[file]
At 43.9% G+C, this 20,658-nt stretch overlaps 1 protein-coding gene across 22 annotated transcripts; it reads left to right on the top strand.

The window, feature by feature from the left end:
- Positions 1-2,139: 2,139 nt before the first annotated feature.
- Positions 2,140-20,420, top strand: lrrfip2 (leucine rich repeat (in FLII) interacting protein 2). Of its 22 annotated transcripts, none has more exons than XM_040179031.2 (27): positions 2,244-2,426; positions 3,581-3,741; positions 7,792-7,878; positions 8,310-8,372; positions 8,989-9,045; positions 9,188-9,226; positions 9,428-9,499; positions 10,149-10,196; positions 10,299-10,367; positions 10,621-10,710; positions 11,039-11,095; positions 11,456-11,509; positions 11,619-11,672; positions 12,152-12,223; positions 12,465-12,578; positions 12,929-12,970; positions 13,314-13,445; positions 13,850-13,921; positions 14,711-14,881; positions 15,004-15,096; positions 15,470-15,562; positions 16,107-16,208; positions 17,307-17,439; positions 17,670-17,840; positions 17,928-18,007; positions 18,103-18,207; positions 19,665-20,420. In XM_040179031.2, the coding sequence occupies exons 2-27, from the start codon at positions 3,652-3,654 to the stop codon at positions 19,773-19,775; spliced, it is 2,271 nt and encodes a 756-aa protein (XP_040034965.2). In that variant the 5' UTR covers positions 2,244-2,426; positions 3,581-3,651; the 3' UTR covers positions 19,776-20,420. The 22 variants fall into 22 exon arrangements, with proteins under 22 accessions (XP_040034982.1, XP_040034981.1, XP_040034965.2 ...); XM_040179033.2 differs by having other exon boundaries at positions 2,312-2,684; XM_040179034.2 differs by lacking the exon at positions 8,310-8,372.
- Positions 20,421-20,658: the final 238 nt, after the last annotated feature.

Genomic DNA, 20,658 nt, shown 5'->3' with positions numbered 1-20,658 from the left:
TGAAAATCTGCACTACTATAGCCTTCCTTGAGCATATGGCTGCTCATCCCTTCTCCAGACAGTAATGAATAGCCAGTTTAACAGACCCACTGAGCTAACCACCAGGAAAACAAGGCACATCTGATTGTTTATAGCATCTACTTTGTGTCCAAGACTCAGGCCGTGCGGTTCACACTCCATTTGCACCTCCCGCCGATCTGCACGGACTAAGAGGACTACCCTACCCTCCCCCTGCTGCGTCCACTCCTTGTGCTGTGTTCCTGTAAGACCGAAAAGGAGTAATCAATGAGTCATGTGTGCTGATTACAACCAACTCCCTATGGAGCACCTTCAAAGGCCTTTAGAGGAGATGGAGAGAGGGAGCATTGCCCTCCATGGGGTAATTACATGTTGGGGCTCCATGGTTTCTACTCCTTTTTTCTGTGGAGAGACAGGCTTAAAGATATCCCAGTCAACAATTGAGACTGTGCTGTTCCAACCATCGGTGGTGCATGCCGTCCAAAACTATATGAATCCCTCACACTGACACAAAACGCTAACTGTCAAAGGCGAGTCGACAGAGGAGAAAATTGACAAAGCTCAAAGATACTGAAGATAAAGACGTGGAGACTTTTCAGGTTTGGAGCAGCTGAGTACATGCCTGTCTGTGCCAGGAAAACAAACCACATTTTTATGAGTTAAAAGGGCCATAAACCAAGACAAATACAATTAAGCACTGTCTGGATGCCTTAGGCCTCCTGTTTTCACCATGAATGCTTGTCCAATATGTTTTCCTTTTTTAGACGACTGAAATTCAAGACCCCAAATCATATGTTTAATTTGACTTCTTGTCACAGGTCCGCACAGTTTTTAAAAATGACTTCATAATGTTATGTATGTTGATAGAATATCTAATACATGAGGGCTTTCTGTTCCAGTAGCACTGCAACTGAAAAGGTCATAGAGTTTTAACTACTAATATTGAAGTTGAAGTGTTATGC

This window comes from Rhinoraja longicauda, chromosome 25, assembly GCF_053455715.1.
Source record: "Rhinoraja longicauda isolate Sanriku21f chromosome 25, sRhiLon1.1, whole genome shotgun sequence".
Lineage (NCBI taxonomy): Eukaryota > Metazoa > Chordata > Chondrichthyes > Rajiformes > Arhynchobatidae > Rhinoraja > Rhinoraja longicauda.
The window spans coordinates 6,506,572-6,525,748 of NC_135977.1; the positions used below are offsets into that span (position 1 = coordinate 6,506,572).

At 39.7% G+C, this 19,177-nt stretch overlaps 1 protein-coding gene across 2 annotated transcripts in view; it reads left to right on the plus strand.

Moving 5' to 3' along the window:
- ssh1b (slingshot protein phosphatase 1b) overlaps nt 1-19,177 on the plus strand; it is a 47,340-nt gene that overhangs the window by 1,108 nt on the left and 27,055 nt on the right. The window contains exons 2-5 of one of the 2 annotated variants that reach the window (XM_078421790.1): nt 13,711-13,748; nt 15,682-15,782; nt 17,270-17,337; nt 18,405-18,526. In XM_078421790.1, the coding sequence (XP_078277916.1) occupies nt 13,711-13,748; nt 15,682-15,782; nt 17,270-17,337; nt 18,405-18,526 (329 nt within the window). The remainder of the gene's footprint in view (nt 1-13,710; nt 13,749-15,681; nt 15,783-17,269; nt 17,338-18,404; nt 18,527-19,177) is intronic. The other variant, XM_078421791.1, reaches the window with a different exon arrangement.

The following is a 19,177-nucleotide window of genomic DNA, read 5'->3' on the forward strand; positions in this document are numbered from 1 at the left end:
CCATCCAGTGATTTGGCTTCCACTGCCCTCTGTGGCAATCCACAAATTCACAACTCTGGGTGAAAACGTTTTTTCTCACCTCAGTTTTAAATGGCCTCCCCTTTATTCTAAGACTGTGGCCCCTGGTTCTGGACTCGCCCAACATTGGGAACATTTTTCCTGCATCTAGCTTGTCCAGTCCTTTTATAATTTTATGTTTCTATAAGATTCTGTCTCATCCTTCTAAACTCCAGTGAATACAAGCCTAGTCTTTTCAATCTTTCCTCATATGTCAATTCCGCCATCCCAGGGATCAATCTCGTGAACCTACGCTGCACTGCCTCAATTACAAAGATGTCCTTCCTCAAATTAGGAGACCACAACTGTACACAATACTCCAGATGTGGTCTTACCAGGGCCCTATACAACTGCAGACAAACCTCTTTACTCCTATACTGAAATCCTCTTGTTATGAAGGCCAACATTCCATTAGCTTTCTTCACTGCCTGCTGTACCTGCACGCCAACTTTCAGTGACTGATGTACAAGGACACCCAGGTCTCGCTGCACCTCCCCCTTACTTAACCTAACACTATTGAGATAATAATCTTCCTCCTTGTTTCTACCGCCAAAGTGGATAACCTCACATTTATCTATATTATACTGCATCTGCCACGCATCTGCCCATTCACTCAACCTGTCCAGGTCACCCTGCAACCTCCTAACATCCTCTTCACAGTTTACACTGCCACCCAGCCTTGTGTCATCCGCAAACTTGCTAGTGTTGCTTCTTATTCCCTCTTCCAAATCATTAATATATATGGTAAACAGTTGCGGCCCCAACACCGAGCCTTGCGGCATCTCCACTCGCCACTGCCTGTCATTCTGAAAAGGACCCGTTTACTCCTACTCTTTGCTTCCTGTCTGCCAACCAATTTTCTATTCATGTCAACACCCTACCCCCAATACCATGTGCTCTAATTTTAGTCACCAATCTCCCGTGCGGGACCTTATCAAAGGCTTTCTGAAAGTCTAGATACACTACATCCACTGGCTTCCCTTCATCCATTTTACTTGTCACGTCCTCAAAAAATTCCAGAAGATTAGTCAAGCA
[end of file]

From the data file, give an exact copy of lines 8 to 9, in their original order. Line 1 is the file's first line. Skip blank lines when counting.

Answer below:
This window comes from Rhinoraja longicauda, chromosome 25, assembly GCF_053455715.1.
Source record: "Rhinoraja longicauda isolate Sanriku21f chromosome 25, sRhiLon1.1, whole genome shotgun sequence".